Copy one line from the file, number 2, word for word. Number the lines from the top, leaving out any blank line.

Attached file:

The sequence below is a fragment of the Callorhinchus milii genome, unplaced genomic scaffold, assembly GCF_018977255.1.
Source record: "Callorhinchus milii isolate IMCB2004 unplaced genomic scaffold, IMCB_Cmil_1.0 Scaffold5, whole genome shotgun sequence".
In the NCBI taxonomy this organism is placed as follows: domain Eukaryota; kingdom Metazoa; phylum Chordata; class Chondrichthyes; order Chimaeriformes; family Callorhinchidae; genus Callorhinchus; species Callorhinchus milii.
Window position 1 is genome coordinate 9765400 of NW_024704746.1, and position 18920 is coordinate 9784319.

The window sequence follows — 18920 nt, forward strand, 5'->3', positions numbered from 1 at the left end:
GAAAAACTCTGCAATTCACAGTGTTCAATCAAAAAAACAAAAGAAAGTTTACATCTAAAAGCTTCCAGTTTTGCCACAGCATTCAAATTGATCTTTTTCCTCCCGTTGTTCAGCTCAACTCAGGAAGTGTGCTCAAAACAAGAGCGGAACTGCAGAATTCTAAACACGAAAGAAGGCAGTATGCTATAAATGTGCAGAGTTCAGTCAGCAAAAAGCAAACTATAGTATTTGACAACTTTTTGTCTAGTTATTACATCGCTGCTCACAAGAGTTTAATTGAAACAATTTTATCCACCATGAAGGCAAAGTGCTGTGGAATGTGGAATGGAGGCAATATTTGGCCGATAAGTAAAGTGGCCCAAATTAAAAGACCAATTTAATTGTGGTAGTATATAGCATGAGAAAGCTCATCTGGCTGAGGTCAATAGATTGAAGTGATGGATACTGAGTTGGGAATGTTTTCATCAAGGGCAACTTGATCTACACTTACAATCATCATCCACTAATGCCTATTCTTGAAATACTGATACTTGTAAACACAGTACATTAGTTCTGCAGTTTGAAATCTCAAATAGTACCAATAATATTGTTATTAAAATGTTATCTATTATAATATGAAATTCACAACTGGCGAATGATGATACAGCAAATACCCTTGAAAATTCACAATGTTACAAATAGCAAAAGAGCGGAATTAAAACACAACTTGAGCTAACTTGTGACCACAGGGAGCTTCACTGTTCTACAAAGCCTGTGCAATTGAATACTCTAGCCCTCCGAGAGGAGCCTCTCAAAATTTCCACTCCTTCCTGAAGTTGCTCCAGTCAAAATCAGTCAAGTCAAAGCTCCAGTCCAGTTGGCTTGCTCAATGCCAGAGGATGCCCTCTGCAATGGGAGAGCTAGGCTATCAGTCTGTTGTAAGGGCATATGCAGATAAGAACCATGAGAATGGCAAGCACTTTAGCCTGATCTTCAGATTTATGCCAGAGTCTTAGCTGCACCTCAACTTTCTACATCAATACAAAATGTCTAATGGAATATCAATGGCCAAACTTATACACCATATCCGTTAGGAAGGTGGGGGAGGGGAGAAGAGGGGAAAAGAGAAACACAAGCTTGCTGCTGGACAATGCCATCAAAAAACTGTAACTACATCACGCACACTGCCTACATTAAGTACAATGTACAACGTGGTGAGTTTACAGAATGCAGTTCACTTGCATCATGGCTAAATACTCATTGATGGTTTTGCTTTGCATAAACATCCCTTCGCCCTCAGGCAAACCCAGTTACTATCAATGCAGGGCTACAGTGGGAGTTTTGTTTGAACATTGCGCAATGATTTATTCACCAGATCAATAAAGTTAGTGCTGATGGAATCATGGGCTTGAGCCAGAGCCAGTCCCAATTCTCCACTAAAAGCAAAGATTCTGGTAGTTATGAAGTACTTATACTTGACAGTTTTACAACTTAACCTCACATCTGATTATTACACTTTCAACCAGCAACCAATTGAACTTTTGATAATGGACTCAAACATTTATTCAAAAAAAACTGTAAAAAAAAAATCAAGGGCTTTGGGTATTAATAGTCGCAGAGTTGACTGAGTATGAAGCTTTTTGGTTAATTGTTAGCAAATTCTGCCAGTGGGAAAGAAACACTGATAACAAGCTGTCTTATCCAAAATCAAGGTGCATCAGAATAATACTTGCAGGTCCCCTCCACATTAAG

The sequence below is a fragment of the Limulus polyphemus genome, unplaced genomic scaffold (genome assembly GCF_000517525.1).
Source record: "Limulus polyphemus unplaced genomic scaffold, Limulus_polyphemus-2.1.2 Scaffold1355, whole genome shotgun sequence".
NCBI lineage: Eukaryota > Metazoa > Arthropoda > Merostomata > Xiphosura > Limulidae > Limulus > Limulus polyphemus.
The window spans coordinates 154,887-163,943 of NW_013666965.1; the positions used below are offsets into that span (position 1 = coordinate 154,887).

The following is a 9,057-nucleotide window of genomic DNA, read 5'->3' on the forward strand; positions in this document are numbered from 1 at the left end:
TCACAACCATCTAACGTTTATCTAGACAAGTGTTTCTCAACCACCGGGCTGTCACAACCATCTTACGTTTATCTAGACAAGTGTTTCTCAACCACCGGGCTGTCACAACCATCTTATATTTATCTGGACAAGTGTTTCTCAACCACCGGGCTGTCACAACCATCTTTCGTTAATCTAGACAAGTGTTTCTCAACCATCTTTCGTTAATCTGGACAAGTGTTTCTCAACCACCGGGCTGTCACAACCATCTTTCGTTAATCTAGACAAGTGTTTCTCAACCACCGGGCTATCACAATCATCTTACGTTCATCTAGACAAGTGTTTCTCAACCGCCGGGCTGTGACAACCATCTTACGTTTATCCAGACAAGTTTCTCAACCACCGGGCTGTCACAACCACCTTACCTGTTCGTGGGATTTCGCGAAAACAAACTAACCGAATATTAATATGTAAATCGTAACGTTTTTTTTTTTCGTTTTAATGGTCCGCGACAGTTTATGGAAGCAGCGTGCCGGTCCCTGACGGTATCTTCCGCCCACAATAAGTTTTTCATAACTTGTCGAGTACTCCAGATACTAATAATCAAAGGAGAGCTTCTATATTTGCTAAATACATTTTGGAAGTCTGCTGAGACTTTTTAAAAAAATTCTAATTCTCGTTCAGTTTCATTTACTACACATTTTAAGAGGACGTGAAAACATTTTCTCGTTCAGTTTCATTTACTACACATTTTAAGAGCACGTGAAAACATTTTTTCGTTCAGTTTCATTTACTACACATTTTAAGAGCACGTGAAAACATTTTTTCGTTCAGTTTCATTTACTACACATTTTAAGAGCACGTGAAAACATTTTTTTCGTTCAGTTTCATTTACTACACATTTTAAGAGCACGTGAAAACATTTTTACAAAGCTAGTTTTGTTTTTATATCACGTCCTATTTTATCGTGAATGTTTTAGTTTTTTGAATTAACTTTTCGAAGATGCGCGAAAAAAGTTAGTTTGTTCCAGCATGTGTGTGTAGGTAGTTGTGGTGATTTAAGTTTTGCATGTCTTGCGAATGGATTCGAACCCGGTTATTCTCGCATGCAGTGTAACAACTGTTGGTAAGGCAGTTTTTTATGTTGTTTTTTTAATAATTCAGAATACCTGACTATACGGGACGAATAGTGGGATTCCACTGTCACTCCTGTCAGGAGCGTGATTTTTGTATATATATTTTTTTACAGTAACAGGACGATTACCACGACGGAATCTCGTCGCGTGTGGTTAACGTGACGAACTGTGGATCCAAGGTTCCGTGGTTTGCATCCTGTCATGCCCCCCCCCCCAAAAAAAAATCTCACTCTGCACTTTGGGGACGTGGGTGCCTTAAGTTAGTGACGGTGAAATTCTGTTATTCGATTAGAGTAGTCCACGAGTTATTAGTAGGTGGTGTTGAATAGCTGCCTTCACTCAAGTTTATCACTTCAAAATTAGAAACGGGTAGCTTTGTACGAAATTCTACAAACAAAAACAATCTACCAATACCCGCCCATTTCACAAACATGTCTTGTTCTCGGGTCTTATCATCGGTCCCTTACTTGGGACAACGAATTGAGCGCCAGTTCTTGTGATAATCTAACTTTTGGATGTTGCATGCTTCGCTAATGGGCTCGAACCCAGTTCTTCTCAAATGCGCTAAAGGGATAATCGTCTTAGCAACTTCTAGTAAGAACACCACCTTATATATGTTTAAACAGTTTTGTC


Source record: "Callorhinchus milii isolate IMCB2004 unplaced genomic scaffold, IMCB_Cmil_1.0 Scaffold5, whole genome shotgun sequence".